It’s more a case of watching to see if the (Not) Russians give Merkusheva her chance right away or after a game or two – but we expect her to make her presence felt this year.
Switzerland – Rank: 5
The Swiss cracked the Medal Barrier at the Olympic Games in 2014, winning bronze against Sweden. They were the first team outside what was then the Big Four (Canada, US, Sweden, Finland) to do so. It wasn’t a complete surprise, though, as they had won the IIHF bronze just two years earlier against Finland. While most of the women are coming from the Swiss league, this year they are drawing talent from the American college ranks and Swedish leagues as well.
Player to Watch
The bronze medal-winning goal scored against Sweden was by Alina Müller. She was 15 at the time. But hey! Anyone can get lucky once, right? Well, she followed that up with a four-goal game in the 2018 Olympic Games, tying an Olympic record. She’s going into her fourth season with the Northeastern University Huskies, where she’s scored a ridiculous 60 goals and 155 points in 100 games over three seasons. And yes, it’s another woman with aprofessional brother she’s outshining…
She’s led the team in scoring in all three years she’s played there, and she’ll bring that to the Women’s World Championship.
Japan – Rank: 6
After five straight second-place finishes to either China or Kazakhstan, Japan finally took gold at the Asian Games in 2017. That same year they won promotion to the top division in hockey, pushing them solidly into the top-six and getting a guaranteed berth to this year’s Women’s World Championship. Japan was the first Asian nation to join the IIHF, and they’ve earned their spot.
There’s a push for more, too. Their women’s team won theYouth Olympics gold medalin 2020. By the time relegation returns to international play, they’ll be dug into the top-level hard.
Player to Watch
Captain Chiho Osawa “joined the enemy” by moving to Luela after she helped knock Sweden out of medal contention at the 2018 Olympic Games. Then, for good measure, her team pushed Sweden out of the top level of the World’s later the next year. Imagine living with that pressure, and still getting eight goals and 18 points in 36 games on a Swedish team. She followed that up with six assists in their 11 playoff games as Luela won the league championship that year.
If you need someone who can shut out the noise and get the job done, you can do worse than Osawa.
Czech Republic – Rank: 7
This is as high as Czechia has ever ranked in women’s hockey, but they likely won’t be stopping here. They have yet to qualify for the Winter Games, so this tournament has a lot at stake for the young team. Yes, young: they have all of four players over the age of 25, and one of those – Denisa Krížová – is only 26. Speaking of which…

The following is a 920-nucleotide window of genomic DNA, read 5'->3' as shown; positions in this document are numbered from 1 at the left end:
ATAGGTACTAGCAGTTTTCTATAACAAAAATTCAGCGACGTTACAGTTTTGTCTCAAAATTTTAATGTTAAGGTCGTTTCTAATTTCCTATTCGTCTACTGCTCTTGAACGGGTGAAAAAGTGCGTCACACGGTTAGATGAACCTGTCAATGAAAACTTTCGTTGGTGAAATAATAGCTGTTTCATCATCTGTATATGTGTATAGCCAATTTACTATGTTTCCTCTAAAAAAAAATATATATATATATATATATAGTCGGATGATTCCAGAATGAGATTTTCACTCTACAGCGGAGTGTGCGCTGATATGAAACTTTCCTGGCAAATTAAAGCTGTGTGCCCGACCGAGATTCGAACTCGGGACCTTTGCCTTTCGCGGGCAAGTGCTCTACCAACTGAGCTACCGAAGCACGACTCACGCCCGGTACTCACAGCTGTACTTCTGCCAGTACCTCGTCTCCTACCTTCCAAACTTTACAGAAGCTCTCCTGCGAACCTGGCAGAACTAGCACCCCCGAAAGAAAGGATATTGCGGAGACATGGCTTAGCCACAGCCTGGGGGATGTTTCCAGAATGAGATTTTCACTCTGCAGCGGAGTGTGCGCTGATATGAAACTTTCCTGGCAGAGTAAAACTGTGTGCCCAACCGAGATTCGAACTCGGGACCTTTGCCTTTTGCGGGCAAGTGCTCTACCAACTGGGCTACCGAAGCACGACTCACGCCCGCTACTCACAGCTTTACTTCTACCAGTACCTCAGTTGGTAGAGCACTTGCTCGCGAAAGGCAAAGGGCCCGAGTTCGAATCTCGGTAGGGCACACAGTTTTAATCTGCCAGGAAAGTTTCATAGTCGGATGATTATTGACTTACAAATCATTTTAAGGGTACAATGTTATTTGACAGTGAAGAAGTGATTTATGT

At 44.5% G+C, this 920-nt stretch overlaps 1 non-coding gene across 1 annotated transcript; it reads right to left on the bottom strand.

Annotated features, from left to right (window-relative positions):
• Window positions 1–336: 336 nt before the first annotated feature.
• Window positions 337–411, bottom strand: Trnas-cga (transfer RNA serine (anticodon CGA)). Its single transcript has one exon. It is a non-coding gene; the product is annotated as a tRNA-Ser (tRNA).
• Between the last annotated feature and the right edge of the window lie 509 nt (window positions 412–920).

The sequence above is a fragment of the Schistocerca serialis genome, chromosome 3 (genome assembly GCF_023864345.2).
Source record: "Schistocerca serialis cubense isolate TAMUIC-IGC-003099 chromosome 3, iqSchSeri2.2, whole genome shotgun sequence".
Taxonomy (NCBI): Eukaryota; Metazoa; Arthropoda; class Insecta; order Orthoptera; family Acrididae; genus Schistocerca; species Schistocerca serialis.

Player to Watch
Krížová honed her skills at Northeastern, playing four years and finishing as their sixth-highest scorer in team history. For those keeping track, that’s 62 goals and 169 points in 143 games, which isn’t too shabby. She played one season with the Boston Pride – 14 points in 16 games – before moving closer to home. She went to Byrnas with another Czech star, Katerina Mrázová, to terrorize that league for a while. Amusingly, the two followed an identical pattern: US college, one year of NWHL, then off to Byrnas.
Mrázová is a little older, but they can be well described as twin terrors. Krížová scored six goals in eight playoff games when they mattered most; Mrázová only four, but added seven assists in those same eight games. Consider this a two-for-one to watch.
Germany – Rank: 8
Germany has lagged behind the Men’s team of late, but with the Men’s success, hopefully that will inspire a wash over effect. At the Women’s World Championship in 2017, the Germans managed fourth place, their best-ever showing. Unfortunately, any sense of accomplishment there was dampened by 11-0 and 8-0 losses to the United States and Finland in their last games. They survived relegation in 2019, but it was a close call. Most of the national team players are from their domestic league.
Player to Watch
Nicola Eisenschmid decided not to take her older sister’s route through US college ranks, staying closer to home to hone her craft. When Tanja Eisenschmid returned from her turn at the University of North Dakota, though, Nicola jumped at the chance to play with her in Ingolstadt. That’s worked out well for both of them, with defenceman Tanja racking up six goals and 30 points last season, and forward Nicola? Just a league-leading 19 goals and 42 points in 24 games.
Germany’s going to need those goals if she can provide them. They are always light on finishing, putting far too much pressure on their goaltending. They were the second-lowest scoring team in 2019, and need that number to creep up to avoid being replaced by China in Beijing.
Denmark – Rank:11
This is Denmark’s breakthrough tournament – the first time playing at the top level of international hockey. They spent the first decade of the 2000s bouncing back and forth between Divisions I and II. Ironically, the IIHF changed the divisions, creating IA and IB pools just in time for Denmark to leave that third tier for good. After years in the fourth spot in what is now IA, they finally cracked the ceiling. Now the challenge is to stay.